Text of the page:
Driving cars with uncomfortable seats could be costing the UK’s economy dearly, according to new research from Volvo.
It carried out a study of more than 2,000 people who drive for work and discovered more than a third have taken at least one day off in the past year alone because of back pain caused by their seats.
A week’s worth of pain
One in ten workers was forced to be absent from their job for a full week, with nearly a third saying they were forced to seek help from a doctor or physiotherapist as a result.
With so many people needing their cars as part of their employment, this could mean a loss of productivity for the UK economy amounting to £8.8 billion a year.
One in five people surveyed said they had gone so far as to swap their vehicle in the past because the seats were so uncomfortable, while the majority suggested manufacturers should pay more attention to lumbar support when they are constructing car seats.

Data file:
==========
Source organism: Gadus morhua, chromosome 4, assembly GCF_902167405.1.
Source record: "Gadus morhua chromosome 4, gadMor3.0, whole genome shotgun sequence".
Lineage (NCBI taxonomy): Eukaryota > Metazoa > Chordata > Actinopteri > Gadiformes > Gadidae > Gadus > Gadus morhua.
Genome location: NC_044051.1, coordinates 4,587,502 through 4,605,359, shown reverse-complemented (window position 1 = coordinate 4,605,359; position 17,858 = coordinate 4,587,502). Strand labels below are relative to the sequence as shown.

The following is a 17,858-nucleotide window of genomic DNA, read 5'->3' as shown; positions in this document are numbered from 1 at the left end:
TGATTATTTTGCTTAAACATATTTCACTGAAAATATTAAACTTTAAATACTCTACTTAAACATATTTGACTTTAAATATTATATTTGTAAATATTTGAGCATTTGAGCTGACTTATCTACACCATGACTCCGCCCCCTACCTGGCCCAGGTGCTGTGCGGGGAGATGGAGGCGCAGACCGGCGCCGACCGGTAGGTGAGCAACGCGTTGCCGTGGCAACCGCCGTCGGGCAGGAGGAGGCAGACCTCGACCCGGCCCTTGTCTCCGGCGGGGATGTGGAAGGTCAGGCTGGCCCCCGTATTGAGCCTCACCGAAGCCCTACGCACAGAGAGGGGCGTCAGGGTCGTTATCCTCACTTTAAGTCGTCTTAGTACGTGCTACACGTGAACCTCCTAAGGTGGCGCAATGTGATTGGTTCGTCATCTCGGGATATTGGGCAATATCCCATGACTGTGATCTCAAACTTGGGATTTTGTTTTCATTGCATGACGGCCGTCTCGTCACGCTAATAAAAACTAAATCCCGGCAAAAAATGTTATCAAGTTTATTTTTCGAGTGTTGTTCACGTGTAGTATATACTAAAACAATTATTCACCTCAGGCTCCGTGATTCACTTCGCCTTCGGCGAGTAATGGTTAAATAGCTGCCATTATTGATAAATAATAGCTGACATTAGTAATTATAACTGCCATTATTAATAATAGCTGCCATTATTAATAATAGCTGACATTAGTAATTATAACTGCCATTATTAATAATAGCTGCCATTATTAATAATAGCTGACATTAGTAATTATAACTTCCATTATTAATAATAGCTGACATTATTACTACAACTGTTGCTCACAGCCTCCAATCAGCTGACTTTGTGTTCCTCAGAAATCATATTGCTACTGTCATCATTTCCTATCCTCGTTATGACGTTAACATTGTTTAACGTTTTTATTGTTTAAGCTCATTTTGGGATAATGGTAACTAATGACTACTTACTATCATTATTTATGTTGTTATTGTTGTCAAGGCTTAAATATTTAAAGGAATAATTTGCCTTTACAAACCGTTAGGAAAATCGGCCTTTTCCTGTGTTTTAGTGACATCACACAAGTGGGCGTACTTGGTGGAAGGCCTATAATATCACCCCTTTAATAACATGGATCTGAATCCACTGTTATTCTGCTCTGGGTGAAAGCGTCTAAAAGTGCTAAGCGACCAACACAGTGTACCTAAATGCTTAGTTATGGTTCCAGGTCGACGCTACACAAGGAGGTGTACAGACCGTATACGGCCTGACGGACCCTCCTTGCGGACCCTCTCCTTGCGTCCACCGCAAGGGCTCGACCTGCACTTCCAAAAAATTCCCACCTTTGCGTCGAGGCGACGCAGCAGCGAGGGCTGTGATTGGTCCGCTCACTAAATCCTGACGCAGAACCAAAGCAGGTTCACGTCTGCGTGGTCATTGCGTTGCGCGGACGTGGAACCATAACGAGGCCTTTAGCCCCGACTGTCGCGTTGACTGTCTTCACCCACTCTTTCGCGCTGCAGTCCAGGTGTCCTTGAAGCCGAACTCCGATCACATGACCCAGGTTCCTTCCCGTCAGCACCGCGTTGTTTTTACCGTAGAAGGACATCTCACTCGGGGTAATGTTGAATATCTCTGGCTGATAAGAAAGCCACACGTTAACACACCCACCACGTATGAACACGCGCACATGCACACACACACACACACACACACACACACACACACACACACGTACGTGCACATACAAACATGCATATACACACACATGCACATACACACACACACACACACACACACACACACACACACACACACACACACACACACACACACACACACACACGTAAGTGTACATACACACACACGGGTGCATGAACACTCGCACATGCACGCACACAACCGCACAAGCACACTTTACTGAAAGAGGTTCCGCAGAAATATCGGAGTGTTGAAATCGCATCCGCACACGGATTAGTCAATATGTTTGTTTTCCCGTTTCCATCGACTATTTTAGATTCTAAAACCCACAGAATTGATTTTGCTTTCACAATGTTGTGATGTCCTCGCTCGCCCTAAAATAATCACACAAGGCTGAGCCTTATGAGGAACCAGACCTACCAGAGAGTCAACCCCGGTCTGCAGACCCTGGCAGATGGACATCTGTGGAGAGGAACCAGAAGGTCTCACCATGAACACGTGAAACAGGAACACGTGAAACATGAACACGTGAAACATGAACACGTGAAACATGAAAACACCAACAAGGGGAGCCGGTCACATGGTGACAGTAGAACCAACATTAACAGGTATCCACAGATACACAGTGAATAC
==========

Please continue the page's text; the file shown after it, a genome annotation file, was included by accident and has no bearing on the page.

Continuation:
Volvo Car UK’s Kristian Elvefors said: “Back pain from poor-quality car seats is a bigger problem than many think. Not only is it costing the UK economy billions, but poor-quality car seats are also placing an unnecessary burden on the NHS.”
Out of the 32.4 million people employed in Britain, a whopping 68 per cent use their car either for work purposes or at least to get there in the first place.
Many will undoubtedly now be wishing their company uses Volvos, as the brand has reminded us it was one of the first carmakers to incorporate spinal research into its seat design and continues to perfect it to this day.
Ellie Baker, brand manager at Fuel Card Services, comments: “Back pain is a really serious issue in Britain and it’s amazing what a difference comfortable seats can make, especially for fleet drivers who are behind the wheel for hours each day.”
Posted on 17th October 2019
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